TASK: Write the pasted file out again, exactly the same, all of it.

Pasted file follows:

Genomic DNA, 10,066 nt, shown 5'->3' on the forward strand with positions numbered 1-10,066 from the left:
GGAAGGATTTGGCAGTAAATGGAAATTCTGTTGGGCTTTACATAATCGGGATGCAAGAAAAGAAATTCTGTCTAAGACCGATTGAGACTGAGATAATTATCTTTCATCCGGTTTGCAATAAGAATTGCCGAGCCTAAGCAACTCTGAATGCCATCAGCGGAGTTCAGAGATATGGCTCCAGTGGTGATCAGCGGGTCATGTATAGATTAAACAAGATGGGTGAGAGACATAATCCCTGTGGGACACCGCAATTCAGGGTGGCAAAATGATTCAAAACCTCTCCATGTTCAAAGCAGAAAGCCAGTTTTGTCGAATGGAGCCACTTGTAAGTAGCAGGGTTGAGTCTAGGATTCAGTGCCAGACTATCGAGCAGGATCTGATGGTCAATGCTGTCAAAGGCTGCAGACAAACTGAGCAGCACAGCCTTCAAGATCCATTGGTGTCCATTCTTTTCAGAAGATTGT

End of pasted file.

Genomic DNA, 10,066 nt, shown 5'->3' on the forward strand with positions numbered 1-10,066 from the left:
GGAAGGATTTGGCAGTAAATGGAAATTCTGTTGGGCTTTACATAATCGGGATGCAAGAAAAGAAATTCTGTCTAAGACCGATTGAGACTGAGATAATTATCTTTCATCCGGTTTGCAATAAGAATTGCCGAGCCTAAGCAACTCTGAATGCCATCAGCGGAGTTCAGAGATATGGCTCCAGTGGTGATCAGCGGGTCATGTATAGATTAAACAAGATGGGTGAGAGACATAATCCCTGTGGGACACCGCAATTCAGGGTGGCAAAATGATTCAAAACCTCTCCATGTTCAAAGCAGAAAGCCAGTTTTGTCGAATGGAGCCACTTGTAAGTAGCAGGGTTGAGTCTAGGATTCAGTGCCAGACTATCGAGCAGGATCTGATGGTCAATGCTGTCAAAGGCTGCAGACAAACTGAGCAGCACAGCCTTCAAGATCCATTGGTGTCCATTCTTTTCAGAAGATTGT